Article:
1950s fashion, designers, sewing, sewing patterns, vintage fashion

Aurora Battilocchi

Advance Import 113, by Aurora Battilocchi

Aurora Battilocchi designed ladies’ fashion in the 1950s, and was thought by some to be the most creative Italian designer of the time. Her designs had a Parisian feel that combined with contemporary designs. Her designs worked for most women, because she did everything — empire looks as well as long torso looks with incredible details. She favored rich fabrics in brocades and satin, and her colors were equally so, in gold, flame red, sea blue and basic black.

One of her typical looks in 1955 was designed in tiers: a jacket where the hem created the first tier, and worn over a sheath dress that was cut again above the knee, creating the second tier above the final hem. Another model had a twilight themed skirt, with layers of pink, violet and blue organza. She was one of the only designers of the season to show a silk print. Ballgowns from this collection included a aquamarine silk dress with a pintucked bodice as well as a “tightly wound red and gold sheath with a huge bustle.” How I wish I could find a video of one of her shows!

She didn’t have much of a lifespan in American fashion though, as she disappeared from the scene here after 1961, and I can’t find anything about her from that point on. Perhaps she passed away, but she left a beautiful legacy. As was said about her in 1952, she was “renowned for her refined taste and understatement of the dramatic that is in itself dramatic.” Coco Chanel would approve.

1950s fashion, Celebrity, designers, sewing, sewing patterns

Who was Hannah Troy?

McCall’s 5289, 1959, by Hannah Troy.

I came across this fantastic pattern the other day, and as I was listing it in the shop, noticed that it was designed by Hannah Troy. I’ve never seen a Hannah Troy pattern, and never heard of her, so I did some digging.

Hannah purportedly entered into the fashion industry in 1940 through a design she made herself, then sold for $3. She became a fashion model, and in a rather ballsy move for a model, suggested a different drape of fabric to the designer she was modelling for. I guess she didn’t believe in the (very wrong) belief that models are just clothes hangers and shouldn’t think. That suggestion led to her immediately becoming assistant to the designer, then head designer for another company, then to her branching off on her own to create Hannah Troy, Inc. Not bad for someone who started as a home sewist, yes?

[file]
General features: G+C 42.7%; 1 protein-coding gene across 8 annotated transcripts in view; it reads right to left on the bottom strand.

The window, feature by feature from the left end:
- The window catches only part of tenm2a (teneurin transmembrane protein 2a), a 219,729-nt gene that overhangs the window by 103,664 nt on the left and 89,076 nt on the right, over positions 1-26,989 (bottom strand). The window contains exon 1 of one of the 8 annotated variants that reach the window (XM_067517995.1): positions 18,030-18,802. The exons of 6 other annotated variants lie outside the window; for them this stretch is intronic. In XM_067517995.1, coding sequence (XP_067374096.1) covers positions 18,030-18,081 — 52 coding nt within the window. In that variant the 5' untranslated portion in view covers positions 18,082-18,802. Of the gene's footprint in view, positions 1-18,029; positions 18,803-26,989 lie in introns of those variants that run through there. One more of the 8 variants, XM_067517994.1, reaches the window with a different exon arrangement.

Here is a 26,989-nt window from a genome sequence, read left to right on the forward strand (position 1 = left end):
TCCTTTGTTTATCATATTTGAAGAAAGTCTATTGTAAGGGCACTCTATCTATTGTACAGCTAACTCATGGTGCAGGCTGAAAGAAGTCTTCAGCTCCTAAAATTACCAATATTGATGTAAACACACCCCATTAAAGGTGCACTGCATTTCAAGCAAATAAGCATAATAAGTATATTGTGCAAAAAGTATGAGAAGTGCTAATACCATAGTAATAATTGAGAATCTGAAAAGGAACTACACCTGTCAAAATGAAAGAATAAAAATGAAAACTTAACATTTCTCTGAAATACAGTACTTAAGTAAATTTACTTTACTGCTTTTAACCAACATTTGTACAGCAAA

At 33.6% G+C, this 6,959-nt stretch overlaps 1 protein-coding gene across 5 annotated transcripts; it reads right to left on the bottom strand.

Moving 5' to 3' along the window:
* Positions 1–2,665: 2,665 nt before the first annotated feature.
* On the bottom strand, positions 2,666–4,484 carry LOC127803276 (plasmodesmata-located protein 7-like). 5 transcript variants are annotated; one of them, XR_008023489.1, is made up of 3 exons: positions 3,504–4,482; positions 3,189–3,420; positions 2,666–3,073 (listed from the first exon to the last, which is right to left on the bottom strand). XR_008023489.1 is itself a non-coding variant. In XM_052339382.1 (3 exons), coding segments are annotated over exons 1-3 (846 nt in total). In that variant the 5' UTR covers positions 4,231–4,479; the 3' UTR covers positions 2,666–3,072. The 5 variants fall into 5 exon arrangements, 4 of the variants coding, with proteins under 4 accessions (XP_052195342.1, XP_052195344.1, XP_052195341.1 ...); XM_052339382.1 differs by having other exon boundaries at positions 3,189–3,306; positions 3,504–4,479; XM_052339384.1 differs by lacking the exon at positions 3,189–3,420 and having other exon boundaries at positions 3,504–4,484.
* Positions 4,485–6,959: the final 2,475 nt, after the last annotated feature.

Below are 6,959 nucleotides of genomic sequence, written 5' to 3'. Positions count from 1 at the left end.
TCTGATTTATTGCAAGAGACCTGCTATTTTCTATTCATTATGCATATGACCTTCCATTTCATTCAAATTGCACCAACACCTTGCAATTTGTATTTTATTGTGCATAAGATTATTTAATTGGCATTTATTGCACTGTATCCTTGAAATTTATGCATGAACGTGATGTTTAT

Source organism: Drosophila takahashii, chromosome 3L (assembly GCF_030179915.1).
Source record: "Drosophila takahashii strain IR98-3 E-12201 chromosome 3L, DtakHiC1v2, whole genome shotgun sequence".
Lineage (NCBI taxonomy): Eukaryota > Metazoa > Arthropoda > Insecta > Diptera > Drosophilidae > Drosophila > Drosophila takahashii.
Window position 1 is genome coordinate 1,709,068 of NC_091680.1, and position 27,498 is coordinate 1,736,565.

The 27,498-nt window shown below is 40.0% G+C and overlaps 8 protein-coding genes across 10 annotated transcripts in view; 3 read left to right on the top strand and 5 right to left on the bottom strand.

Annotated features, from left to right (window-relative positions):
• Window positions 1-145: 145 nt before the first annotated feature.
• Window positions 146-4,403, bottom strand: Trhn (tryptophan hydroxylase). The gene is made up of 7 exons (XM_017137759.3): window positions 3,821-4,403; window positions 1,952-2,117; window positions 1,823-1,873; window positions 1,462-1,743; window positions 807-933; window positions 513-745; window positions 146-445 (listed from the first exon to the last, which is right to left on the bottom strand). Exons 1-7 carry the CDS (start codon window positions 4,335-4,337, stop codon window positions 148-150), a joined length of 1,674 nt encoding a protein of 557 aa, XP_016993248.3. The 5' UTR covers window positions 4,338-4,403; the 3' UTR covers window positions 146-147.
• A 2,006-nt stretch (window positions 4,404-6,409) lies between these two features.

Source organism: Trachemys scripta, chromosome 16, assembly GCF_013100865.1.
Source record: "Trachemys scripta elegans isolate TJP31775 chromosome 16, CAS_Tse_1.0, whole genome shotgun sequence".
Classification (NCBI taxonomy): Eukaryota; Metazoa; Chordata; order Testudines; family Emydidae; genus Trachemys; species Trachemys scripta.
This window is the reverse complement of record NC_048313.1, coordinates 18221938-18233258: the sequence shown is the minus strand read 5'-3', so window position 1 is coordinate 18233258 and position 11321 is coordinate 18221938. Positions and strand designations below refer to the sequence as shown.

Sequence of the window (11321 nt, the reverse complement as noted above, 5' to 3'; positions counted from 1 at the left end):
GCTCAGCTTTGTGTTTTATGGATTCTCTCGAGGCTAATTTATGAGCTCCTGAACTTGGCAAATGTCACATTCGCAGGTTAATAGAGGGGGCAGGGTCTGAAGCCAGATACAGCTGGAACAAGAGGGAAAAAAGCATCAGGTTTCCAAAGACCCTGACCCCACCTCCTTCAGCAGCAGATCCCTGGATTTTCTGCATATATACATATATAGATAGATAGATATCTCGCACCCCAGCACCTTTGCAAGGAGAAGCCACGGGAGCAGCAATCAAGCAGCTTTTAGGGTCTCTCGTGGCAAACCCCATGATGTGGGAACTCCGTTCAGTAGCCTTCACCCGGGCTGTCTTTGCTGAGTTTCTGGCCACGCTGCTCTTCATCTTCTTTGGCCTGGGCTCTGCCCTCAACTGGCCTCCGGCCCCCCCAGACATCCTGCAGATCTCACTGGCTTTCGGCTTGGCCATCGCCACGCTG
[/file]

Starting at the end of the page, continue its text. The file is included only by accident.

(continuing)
Hannah revolutionized the clothing industry when she began designing for women with short waists. She was working as a model at May Company, and after spending days watching salespeople show short waisted women how to alter clothing to fit, decided there should be a petite line, made particularly for short waisted women. She enlisted help from the military, of all places, deciding that they would have the best database of women’s measurements. She got measurements of the WACs from the quartermaster, and found that the majority of women she studied were short waisted. She called the measurements she used in designing “Troyfigure,” and went to work.

One of Hannah’s most influential designs was one that Grace Kelly wore when she went to Europe early in her career. That also happened to be the trip where she met Prince Rainier. Hannah was also considered to be one of the most influential people in bringing attention to Italian fashion. In 1951, exports of Italian goods was $1 million, and by 1955, was $1 billion dollars, all in large part of the fact that she lauded the Italian goods. She was celebrated all over Italy for the help she gave their fashion industry, even being given the Star of Solidarity — the first American woman to be so honored.

Hannah designed with “complete wearability” as her foundation, and felt that the best designs were those that “lent themselves to the individual tastes of the greatest numbers of women.” She wanted to design for the masses, and bring the European styles to American women. Not unlike Coco Chanel, she felt that the best designs compliment, not overwhelm. Interestingly, she didn’t think women’s knees were pretty on anyone, even those with good legs. As the sixties marched on, she pronounced the pantsuit trend as “silly”, and thought the trend of women wearing teen styles was “ridiculous.” She did very well for herself, designing for a number of socialites and celebrities. Newspaper articles describe her apartment as elegant, and having decor that included rare antiquities from ancient Chinese dynasties.

She retired to Fort Lauderdale in the early 1970s, after thirty years in the fashion industry, and died of a heart attack June 22, 1993, in a Miami hospital. She was 93.